Eric Alexander

  • Transcriptions, vocals, and much more

    This diverse update has a bit of something for everyone. If you've been waiting for new vocal music, this is your week! We're excited to add new pieces by Sergio Mihanovich and Ruby Braff for voice this week. Instrumentalists can enjoy these pieces as well, of course -- as well as the other six new additions this week. With a solo transcription of Art Farmer, David Hazeltine's own solo piano arrangement, and new original quintet arrangements, these new titles have it all.

    SERGIO MIHANOVICHSometime Ago A wistful classic for singers and instrumentalists. Art Farmer's solo transcription available, as is a vocal lead sheet.

    AL COHNSomething For Lisa Medium swing in a cool jazz style. Chet Baker's quintet arrangement available.

    GIGI GRYCEExhibit A A rhythm changes head with a twist on the bridge. Try Gigi's own arrangement.

    DAVID HAZELTINEAnn's Mood Tonal and beautiful with a cyclical form.

    DAVID HAZELTINEPentimento Charming post-bop bossa. Solo piano arrangement available.

    RUBY BRAFFWe're All Through A sultry medium swing with a lyric describing a relationship's end. Vocal lead sheet available.

    ERIC ALEXANDERLittle Lucas A modal composition with great flexibility.

    IDREES SULIEMANTell Me What's Your Name  A thoughtful, tender ballad.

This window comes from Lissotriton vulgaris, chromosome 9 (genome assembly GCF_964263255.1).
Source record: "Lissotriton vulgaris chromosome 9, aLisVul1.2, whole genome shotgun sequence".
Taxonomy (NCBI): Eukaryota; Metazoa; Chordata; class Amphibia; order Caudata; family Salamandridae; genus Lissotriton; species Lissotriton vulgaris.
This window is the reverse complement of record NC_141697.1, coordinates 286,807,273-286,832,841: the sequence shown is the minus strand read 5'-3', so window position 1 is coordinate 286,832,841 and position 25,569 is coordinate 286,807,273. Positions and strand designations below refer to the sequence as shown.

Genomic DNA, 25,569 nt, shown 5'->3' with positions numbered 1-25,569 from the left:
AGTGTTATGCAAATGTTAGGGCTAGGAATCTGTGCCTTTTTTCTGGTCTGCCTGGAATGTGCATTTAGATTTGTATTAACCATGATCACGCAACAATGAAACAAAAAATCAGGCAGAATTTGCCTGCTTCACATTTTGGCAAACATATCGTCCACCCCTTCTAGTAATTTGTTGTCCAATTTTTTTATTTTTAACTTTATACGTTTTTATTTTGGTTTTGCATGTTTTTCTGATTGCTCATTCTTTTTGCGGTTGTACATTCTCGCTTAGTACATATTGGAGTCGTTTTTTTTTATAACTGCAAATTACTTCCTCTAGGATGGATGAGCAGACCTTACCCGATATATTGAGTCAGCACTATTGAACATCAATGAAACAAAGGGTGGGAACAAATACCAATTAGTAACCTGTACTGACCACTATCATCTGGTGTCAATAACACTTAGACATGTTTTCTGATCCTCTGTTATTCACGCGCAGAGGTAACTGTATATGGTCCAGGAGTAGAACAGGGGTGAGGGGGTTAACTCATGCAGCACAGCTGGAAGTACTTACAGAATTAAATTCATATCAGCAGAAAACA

• Spring is in full swing at jazzleadsheets.com

    Several years ago, Second Floor Music started putting out sextet arrangements that were recorded by the exciting group “One For All.” Two of the prominent writers in that group are Eric Alexander and Jim Rotondi who started recording together in 1996, a year before “One For All” officially recorded its first album. Eric and Jim have enjoyed writing compositions together over the years, and Biru Kirusai is one of at least seven of these collaborations.

    Quiet Fire is the second Donald Brown composition that we’re making available on jazzleadsheets.com. If you’re not familiar with this marvelous composer, this is a good place to start. Neither the melody or the solo chord progression is difficult. The first eight-measure phrase of the melody sets you up for adding eight measures of “colors” before resuming with twelve more measures of melody leading into a different “colors” section. It’s an added treat to hear the “colors” of Donald’s piano and the vibes of Steve Nelson on this recording.

    Steve Nelson is also another one of our marvelous composers, and Song For Justine is a constantly evolving melodic tour de force as it develops over its eighty-measure form.

    For those of you who only know the great bluesy and funky sides of Gene Ammons, we want to Sock you with one of his more swinging boppish heads.

    Lonnie Hillyer was one of our great trumpet players, and a good composer who unfortunately didn’t get to record his own compositions. Lonnie got to play Soft Shoulder on some gigs as a member of Charlie Rouse’s quintet, but unfortunately that group never got to record. I think everyone is going to enjoy playing it. I certainly know I have.

    Jazz lives if we play it!

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